Charlie Gandy, the preppy pied piper of Long Beach's bicycling mission, a guy who almost always has something nice to say, gets quiet. He has been at this a long time, and he defines his objective—social change—long range, and he knows that takes a long time. Gandy is careful. He's patient. But he also knows the value of a well-placed opinion. And besides, sometimes he gets pissed off.
Fact is, Long Beach's downshift into its burgeoning bike culture has been a little choppy—hasn't it, Charlie?
"It has been an extraordinary story," Gandy says with somber satisfaction.
"It's just that I am surprised at some of the institutions that have been so slow to embrace this stuff," he finally continues. "But there are people whose knee-jerk reaction is to be opposed to anything new."
He pauses again.
"I'm from Texas," Gandy begins again, "so I know a lot about backwater—and we're a long way from that. But people who resist change just because it's change? I find it frustrating in a city that's supposed to be an innovative city."
No doubt, a cross-section of Long Beach can constitute a tough crowd—highly suspicious, deeply cynical, reflexively negative—and many of them haven't kept secret their disapproval of the biking makeover, which has been expressed with rolling eyes, insults and anger. These people can be jerks, but their reactions probably aren't knee-jerk. Their emotions seem more complex than contrarian.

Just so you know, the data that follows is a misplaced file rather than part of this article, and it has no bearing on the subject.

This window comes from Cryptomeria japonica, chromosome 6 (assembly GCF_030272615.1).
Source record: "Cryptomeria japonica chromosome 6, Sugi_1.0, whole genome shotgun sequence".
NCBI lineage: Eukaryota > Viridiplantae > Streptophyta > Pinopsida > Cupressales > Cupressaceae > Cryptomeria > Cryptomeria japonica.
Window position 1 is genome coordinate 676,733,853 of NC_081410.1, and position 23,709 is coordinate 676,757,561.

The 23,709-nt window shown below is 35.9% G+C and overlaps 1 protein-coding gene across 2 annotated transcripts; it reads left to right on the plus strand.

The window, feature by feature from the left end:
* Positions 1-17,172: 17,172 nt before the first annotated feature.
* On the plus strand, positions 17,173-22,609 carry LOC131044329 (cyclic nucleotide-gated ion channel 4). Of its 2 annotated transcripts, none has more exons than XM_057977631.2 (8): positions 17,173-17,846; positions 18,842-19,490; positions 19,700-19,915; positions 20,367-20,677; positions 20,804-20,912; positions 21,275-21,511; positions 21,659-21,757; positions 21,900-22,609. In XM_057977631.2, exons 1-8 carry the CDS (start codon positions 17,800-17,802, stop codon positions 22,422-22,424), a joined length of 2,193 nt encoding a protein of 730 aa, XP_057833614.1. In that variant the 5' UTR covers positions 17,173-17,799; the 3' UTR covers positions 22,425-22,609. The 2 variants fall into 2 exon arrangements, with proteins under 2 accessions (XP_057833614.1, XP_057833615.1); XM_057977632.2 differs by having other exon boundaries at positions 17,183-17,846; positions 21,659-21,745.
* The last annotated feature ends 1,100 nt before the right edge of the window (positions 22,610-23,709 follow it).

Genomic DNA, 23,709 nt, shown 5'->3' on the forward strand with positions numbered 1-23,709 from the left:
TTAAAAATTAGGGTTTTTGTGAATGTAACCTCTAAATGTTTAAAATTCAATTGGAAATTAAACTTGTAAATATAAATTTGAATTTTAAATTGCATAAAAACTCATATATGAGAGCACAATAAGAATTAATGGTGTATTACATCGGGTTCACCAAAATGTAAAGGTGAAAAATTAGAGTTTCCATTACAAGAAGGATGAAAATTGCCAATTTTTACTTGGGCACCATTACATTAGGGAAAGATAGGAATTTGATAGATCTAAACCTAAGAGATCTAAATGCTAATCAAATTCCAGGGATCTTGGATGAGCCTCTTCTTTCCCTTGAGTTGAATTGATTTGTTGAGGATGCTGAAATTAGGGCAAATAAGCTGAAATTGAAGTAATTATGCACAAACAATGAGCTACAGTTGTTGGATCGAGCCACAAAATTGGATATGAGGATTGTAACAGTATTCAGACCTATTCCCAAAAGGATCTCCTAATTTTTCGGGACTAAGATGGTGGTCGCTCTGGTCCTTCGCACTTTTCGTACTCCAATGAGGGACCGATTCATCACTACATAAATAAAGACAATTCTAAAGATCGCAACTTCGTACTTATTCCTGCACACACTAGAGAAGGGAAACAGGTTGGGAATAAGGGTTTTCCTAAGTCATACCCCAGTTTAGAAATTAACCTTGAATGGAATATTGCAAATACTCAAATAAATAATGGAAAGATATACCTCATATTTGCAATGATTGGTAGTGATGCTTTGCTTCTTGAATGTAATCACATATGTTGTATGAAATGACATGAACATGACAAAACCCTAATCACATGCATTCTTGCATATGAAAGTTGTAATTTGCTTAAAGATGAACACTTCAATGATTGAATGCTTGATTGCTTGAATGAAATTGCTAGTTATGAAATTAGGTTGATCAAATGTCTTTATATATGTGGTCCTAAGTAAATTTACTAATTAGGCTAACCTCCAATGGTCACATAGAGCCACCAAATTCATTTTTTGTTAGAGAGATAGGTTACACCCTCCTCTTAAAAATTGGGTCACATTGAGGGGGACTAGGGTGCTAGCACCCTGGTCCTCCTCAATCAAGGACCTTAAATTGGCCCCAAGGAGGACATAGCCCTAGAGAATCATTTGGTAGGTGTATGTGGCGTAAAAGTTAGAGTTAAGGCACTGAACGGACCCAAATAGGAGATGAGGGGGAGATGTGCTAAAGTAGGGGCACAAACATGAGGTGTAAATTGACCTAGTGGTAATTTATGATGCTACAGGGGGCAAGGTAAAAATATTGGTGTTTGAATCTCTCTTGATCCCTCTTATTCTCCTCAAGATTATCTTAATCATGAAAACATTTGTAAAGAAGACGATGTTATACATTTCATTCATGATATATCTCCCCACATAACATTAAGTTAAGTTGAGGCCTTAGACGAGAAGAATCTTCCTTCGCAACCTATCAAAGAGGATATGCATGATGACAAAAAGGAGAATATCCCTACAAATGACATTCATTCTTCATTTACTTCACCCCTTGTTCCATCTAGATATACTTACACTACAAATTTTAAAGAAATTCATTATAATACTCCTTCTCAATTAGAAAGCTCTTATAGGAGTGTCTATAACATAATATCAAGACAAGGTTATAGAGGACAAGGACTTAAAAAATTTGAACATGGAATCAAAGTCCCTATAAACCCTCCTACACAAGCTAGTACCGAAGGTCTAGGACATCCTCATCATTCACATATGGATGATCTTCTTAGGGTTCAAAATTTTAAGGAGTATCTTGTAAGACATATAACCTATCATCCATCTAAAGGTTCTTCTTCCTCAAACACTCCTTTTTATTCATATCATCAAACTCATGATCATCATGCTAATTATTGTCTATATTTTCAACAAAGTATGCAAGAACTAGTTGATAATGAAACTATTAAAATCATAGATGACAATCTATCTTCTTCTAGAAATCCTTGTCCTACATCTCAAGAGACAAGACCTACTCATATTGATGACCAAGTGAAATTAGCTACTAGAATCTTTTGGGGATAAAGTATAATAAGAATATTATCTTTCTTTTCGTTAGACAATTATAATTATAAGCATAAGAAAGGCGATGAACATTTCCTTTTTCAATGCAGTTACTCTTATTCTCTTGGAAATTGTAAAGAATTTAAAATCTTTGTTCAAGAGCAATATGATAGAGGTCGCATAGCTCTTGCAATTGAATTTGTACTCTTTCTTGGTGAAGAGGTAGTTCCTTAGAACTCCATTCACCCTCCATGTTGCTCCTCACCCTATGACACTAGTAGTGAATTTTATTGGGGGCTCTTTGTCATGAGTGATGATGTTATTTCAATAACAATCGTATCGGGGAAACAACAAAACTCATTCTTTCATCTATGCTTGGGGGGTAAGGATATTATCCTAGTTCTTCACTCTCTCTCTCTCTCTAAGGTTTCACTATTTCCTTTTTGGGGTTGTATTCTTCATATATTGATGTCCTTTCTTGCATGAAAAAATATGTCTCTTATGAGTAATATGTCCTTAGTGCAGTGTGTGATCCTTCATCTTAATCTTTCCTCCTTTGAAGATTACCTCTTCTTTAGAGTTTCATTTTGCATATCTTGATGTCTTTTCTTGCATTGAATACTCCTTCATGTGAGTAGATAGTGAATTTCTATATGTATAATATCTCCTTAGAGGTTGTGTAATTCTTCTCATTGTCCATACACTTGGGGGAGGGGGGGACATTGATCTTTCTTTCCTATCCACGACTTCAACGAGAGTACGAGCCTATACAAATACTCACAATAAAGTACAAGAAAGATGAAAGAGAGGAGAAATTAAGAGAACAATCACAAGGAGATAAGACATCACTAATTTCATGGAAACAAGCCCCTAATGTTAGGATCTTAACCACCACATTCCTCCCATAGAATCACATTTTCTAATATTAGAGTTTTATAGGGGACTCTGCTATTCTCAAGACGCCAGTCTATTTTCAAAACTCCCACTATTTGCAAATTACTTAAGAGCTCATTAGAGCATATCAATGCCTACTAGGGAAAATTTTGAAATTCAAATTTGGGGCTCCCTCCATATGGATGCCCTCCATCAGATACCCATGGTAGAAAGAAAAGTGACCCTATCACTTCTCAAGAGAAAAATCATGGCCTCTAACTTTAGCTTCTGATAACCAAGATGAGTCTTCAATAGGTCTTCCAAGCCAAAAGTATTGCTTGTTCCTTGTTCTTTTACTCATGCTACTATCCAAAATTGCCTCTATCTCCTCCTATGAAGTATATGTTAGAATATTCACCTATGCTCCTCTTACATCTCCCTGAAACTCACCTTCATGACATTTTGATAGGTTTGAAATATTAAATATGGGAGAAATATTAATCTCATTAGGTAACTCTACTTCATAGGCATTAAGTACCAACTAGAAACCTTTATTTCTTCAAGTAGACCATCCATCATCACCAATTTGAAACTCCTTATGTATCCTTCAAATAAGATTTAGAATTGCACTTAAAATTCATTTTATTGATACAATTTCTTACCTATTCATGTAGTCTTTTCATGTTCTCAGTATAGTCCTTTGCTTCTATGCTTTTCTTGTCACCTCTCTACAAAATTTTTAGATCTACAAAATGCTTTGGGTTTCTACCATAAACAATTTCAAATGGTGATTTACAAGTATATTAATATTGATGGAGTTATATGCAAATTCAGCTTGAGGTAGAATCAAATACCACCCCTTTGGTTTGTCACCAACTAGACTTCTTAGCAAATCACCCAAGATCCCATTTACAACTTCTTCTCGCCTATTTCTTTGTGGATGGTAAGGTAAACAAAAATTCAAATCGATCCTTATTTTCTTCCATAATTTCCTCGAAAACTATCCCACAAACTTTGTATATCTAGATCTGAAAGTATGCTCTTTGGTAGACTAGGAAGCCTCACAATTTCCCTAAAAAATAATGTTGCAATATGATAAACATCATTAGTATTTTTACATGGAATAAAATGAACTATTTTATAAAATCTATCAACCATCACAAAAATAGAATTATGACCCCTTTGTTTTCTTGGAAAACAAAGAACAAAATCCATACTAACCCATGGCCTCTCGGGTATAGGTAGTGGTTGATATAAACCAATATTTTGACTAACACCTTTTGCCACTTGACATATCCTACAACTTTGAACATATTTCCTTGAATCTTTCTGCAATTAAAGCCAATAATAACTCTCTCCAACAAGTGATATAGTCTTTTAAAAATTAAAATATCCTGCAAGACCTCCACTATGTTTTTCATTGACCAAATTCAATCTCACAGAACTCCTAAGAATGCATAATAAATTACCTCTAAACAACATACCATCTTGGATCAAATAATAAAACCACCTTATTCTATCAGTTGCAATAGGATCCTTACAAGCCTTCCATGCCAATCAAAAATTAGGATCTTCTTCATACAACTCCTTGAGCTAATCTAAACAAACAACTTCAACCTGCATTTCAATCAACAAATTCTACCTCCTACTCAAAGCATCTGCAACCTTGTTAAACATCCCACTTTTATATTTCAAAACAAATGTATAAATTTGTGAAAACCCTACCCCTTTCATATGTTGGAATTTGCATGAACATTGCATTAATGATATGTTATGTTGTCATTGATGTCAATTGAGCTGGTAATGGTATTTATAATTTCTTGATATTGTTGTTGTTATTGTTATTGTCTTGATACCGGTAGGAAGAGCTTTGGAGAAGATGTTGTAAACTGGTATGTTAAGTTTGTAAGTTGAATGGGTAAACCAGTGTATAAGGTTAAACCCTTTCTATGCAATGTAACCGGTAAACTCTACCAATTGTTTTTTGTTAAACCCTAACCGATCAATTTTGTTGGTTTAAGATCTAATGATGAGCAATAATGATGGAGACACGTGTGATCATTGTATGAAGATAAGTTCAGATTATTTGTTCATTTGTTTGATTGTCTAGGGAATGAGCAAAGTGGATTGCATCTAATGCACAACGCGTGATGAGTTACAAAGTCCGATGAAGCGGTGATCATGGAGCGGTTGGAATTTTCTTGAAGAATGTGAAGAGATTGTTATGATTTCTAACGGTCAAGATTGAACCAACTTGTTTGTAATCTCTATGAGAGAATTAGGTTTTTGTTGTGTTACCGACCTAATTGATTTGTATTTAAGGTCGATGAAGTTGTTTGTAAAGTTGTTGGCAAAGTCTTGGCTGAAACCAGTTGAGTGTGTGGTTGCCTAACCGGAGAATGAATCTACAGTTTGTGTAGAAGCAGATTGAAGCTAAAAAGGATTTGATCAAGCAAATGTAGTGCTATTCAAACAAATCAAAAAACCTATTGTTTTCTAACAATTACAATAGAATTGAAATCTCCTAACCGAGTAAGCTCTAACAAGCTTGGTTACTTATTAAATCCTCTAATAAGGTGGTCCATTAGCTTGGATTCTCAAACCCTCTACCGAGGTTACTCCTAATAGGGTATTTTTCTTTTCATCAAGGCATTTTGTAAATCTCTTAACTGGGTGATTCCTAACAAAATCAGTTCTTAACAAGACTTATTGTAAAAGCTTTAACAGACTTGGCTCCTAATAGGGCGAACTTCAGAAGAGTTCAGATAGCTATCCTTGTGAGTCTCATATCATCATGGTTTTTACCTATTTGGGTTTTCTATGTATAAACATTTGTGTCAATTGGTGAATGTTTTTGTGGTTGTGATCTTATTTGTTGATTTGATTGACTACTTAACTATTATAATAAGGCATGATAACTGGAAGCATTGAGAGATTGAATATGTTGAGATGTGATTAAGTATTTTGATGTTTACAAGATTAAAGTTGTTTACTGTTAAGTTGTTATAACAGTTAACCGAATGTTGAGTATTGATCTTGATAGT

Long Beach has a history of big-concept projects that didn't pan out, and many still weigh on the city's ego and economy. Over time, these experiences tend to translate the language of opportunity into words of warning. It's a place where a proposal can feel like a con, a plan feels like a scheme, and an investment feels like a sucker's bet. And when these projects are rolled up in some fresh civic identity—icon, slogan, festival, whatever—it's doubling down on the misery. Resistance? This sounds like the recipe.
But at a moment when the people of Long Beach might be calmed and convinced by a clear and simple vision, they're getting a flashback to the old formula—the one that ties together those swaths of identity and chunks of fortune—combining the Long Beach brand with the bicycle project's goal with a slogan that seems to describe a double hallucination.
"Long Beach: The Most Bike-Friendly City In America."
Which, of course, isn't true.
Says Gandy: "Yet."
* * *